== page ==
by Matt Lacy –
A recent decision by Lowe’s to stop advertising on a Muslim reality show has prompted a fierce backlash, with one California lawmaker threatening the company with legal action if they do not reinstate their ads on the show.
Following complaints by the Florida Family Association and members of the public, Lowe’s Home Improvement decided to no longer advertise on TLC’s All-American Muslim show. Lowe’s is not the only advertiser to cancel its ads. Currently some 65 companies have chosen to stop advertising on the show.
The show, which follows five families in Dearborn, Michigan, has been criticized by some for ignoring violent elements of Islam such as the honor killing of Jessica Mokdad and the arrest of Christians attending an Arab family festival open to the public. Four Christians, who were attempting to engage in peaceful dialogue with those attending the festival, were arrested for disturbing the peace. One of those arrested was a young woman who was not interfering with officers in any way, but simply videotaping the event.
The decision to choose not to advertise on the Muslim show has been called “bigoted, shameful and un-American” by California State Sen. Ted Lieu, D-Torrance. Lieu has called on Lowe’s to apologize to Muslims and reinstate the ads.
In a letter sent to Lowe’s Chief Executive Officer, Robert Niblock, Lieu said, “Lowe’s action is bigoted, shameful, and un-American. I call on Lowe’s to rescind its action and apologize to Americans who are Muslim. If Lowe’s continues its religious bigotry, I will encourage boycotts of Lowe’s and look into legislative remedies.”
Lieu continued, “The fact that some people commit murder or other extreme acts in the name of a peaceful religion—whether Christianity or Islam or Hinduism—does not somehow give that religion an ‘agenda’ that would be a ‘danger’ to ‘American liberties and traditional values.’ In fact, it is Lowe’s bigotry that poses a danger to American liberties and values.”
Caught between a rock and a hard place with various groups being offended whatever decision they made, Lowe’s issued a statement on its Facebook page regarding the cancellation.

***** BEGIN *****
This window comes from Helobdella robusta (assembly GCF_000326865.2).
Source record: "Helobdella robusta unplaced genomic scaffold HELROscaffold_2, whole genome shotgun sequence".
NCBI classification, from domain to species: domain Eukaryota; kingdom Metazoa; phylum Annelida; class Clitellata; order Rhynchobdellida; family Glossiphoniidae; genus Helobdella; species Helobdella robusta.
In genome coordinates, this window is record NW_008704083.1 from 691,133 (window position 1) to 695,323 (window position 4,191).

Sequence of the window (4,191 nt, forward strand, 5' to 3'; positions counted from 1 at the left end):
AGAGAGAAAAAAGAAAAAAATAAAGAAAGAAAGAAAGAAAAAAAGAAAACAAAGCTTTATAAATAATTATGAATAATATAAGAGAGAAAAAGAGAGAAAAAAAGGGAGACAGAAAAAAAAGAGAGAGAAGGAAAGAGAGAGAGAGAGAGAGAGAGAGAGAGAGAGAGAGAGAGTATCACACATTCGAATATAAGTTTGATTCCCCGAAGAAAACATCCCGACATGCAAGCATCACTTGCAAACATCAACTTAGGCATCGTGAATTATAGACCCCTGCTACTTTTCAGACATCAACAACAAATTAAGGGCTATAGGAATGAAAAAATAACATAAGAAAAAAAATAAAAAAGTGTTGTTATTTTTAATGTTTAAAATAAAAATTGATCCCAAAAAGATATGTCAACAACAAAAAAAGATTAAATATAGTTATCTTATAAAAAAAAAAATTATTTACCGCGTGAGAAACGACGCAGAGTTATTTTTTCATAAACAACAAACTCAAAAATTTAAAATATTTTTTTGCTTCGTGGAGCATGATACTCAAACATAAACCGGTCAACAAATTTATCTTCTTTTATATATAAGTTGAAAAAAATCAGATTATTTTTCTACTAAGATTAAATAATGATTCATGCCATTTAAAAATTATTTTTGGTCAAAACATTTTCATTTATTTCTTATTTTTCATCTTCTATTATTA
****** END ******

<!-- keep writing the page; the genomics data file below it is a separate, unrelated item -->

“It appears that we managed to step into a hotly contested debate with strong views from virtually every angle and perspective — social, political and otherwise — and we’ve managed to make some people very unhappy.”
“Individuals and groups have strong political and societal views on this topic, and this program became a lightning rod for many of those views,” the statement said. “As a result we did pull our advertising on this program. We believe it is best to respectfully defer to communities, individuals and groups to discuss and consider such issues of importance.”
Lowe’s also said in a Twitter post that the decision to pull the ads was not “based solely on the complaints or e-mails of any one group.”
Lieu has it is not enough for the company to simply apologize, and if the company doesn’t reinstate its ads on the show he would consider legislative action against the company.
Lieu also said Lowe’s also needed to actively reach out to the Muslim community and apologize for cancelling the ads.
The Gazette contacted Lieu’s office asking what type of legislation he had in mind if Lowe’s did not restore their ads.
Ray Sotero, a spokesman for Lieu said that any legislative action would probably begin with a resolution. “We haven’t made a final decision, we have heard from Lowe’s and they want to work something out.”
When asked if the legislation mentioned could eventually develop into legal sanctions of some type, Sotero said “I don’t think he has that in mind. It just depends. We’re taking this one step at a time.”
The Gazette asked why Lieu was singling out Lowe’s for action when over 60 other companies have also refused to advertise after the first episode. Sotero said he did not know.
Lieu is currently unavailable for comments on the issue because he is on active duty with the reserves last week and this week.
Robert Spencer, president of Jihad Watch said it was incredible that a legislator would say to a company that they must advertise on a particular TV show.
“Apparently Lowe’s, since it initially advertised on the misleading All-American Muslim show, must advertise on it forever or be cast out of politically correct Paradise. In a sane world, this would be called a shakedown.”
Sotero said they Lowe’s had the right to advertise wherever they wished. “They can do whatever they want to. We can’t control whether a company decides they want to advertise in a particular venue or not.”
The Gazette asked if he felt the backlash from both sides, could cause companies to simply not bother advertising on controversial shows like All-American Muslim in the first place, Sotero said he did not think so.
“If a company were to avoid controversy they wouldn’t advertise at all. Everything’s controversial, whether it’s the Super Bowl or the Macy’s bra ads in the newspaper.”
Lieu is expected to make a decision later in the week regarding what action to take if Lowe’s does not resolve the issue.